When medications make their way through the human body, they encounter different organs before finally being released in the bloodstream. While the process may sound straightforward, different drugs dissolve at different rates, different formulas, and dosages breakdown differently – and, everybody’s body metabolizes medication uniquely. These are just a few of the many complexities behind the nature of drug absorption and metabolism.
How does medication enter the bloodstream?
The vast majority of medications are taken orally and are broken down within the gastrointestinal tract. Once the medication arrives, it is broken down by stomach acids before it passes through the liver and then enters the bloodstream. Certain medications may stay in the bloodstream longer – it all depends on the dosage and drug family consumed.
What factors influence medication absorption?
There are several factors at play when determining the overall time required for medication to fully digest. The following factors all impact an individual’s sensitivity to and absorption of medication:
Time of day taken
Level of physical activity
Level of stress
Content of stomach and PH level
Presence of other medications
Gastric acids may prevent or slow the breakdown of certain medications. Additionally, when a medication is metabolized in the liver, its potency will decrease along with its effectiveness before the therapeutic reaches the bloodstream.
According to Merck, in order “to be absorbed, a drug given orally must survive encounters with low pH and numerous GI secretions, including potentially degrading enzymes.” This research exemplifies the reasoning behind doctor’s common orders to take a medication with a full stomach. There is science behind the reason why it’s advisable to follow his or her orders.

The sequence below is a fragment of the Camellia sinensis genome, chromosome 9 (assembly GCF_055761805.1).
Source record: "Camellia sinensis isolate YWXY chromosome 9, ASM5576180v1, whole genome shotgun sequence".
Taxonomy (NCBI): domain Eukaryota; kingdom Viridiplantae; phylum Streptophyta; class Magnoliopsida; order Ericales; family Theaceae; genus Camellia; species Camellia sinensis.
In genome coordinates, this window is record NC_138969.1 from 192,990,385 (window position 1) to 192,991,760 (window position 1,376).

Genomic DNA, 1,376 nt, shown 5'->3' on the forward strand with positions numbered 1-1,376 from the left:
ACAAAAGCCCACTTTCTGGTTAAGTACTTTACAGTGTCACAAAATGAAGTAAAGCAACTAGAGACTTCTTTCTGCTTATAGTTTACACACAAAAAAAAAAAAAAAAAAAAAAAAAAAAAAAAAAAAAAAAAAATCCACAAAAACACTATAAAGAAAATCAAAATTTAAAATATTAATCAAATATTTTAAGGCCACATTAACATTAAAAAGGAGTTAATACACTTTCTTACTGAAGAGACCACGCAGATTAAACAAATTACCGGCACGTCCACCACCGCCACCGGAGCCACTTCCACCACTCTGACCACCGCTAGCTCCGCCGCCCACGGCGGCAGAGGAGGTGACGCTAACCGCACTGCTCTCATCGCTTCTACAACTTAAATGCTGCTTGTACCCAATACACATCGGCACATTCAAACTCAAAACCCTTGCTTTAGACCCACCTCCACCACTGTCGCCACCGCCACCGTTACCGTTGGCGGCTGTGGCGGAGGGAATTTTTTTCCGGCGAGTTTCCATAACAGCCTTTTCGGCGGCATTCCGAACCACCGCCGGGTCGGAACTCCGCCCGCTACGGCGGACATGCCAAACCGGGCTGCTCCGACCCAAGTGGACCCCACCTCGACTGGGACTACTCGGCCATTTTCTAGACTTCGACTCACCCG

How long does it take for the body to absorb medication?
The method of drug consumption affects the rate at which the medicine travels throughout the bloodstream. The solubility of the medication also affects how long it will take for the medication to dissolve. In general, it typically takes approximately 30 minutes for most medications to dissolve.
When a medication is coated in a special coating – which may help protect the drug from stomach acids – often times it may take longer for the therapeutic to reach the bloodstream. For example, an aspirin may dissolve in a matter of minutes, while gel caps may take much longer, due to their gel coating. These pills may also be easier to swallow, so it is important to weigh the pros and cons of different medications.
How is medication administered?
A tablet, capsule or syrup taken orally
Tablets or pills dissolved sub-lingual
Medication Inhaled or droplets administered to eyes, ears, nose or throat
Injection via IV or intravenously in a vein
As a patch or gel applied to the skin
Certain medication forms are associated with more potent medications. For example, intravenous medications may be more potent than capsule. A sublingual tablet typically moves more quickly through the circulatory system, and is thus rapidly metabolized. The same is true of rectal medications, where a significant number of blood vessels are present.